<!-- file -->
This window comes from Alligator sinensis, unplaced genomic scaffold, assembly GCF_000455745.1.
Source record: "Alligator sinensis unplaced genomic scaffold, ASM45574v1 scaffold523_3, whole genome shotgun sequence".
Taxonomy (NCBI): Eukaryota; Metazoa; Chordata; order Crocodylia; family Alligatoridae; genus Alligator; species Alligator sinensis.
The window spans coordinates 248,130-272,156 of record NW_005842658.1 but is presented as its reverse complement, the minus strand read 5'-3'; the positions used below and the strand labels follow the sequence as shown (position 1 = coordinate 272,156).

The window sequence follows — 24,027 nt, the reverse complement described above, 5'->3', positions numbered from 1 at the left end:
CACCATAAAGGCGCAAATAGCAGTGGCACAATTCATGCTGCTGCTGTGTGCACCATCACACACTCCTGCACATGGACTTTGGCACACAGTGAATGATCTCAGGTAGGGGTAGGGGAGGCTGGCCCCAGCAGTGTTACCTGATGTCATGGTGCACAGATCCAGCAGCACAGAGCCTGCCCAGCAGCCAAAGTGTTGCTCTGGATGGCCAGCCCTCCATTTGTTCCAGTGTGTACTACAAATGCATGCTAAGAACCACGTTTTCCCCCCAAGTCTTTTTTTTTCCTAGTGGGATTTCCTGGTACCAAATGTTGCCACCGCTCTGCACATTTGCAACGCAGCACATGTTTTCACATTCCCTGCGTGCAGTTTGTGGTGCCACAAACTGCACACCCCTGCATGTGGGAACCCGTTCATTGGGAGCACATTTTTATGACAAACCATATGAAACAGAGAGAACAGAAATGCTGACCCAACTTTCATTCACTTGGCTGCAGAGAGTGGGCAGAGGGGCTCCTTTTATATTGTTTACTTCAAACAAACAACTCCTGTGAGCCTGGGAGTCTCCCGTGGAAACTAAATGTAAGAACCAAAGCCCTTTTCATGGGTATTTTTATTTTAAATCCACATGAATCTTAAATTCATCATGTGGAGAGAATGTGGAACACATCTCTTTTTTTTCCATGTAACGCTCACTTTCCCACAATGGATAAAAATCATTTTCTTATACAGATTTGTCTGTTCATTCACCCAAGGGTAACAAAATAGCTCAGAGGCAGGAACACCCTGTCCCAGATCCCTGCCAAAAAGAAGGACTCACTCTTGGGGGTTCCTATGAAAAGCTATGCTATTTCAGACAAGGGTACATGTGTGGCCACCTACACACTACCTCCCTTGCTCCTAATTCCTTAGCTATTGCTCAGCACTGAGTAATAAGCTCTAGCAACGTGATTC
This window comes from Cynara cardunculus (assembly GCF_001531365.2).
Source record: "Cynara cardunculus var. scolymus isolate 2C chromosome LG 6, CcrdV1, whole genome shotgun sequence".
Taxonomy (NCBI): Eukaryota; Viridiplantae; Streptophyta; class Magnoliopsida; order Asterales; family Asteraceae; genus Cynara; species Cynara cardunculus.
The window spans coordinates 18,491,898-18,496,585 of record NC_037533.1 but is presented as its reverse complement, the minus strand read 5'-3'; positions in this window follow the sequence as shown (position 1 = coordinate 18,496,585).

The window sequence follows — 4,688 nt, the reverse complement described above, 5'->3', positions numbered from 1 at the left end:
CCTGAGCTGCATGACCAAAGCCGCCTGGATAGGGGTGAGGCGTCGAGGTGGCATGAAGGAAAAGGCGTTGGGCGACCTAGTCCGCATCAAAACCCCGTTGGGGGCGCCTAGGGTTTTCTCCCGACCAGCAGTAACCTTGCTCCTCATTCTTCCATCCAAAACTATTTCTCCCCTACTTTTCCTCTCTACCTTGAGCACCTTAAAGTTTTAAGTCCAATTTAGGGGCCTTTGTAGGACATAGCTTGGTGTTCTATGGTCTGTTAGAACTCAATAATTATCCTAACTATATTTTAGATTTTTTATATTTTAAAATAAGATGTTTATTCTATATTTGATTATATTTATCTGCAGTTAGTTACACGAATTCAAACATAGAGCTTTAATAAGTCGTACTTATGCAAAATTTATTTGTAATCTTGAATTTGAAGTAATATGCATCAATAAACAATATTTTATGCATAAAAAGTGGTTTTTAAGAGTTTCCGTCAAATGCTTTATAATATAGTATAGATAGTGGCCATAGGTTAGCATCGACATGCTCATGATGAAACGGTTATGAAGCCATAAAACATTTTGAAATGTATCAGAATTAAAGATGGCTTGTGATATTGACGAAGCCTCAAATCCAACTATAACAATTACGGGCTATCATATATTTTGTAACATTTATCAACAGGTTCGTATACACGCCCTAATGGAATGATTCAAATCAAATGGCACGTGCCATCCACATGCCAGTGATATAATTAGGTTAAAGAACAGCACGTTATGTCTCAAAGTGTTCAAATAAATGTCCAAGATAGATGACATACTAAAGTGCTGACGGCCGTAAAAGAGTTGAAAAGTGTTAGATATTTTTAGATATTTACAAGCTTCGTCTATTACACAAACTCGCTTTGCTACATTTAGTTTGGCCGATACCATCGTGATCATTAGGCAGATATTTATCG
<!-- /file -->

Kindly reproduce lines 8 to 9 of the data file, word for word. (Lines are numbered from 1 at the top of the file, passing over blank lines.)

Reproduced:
Source record: "Cynara cardunculus var. scolymus isolate 2C chromosome LG 6, CcrdV1, whole genome shotgun sequence".
Taxonomy (NCBI): Eukaryota; Viridiplantae; Streptophyta; class Magnoliopsida; order Asterales; family Asteraceae; genus Cynara; species Cynara cardunculus.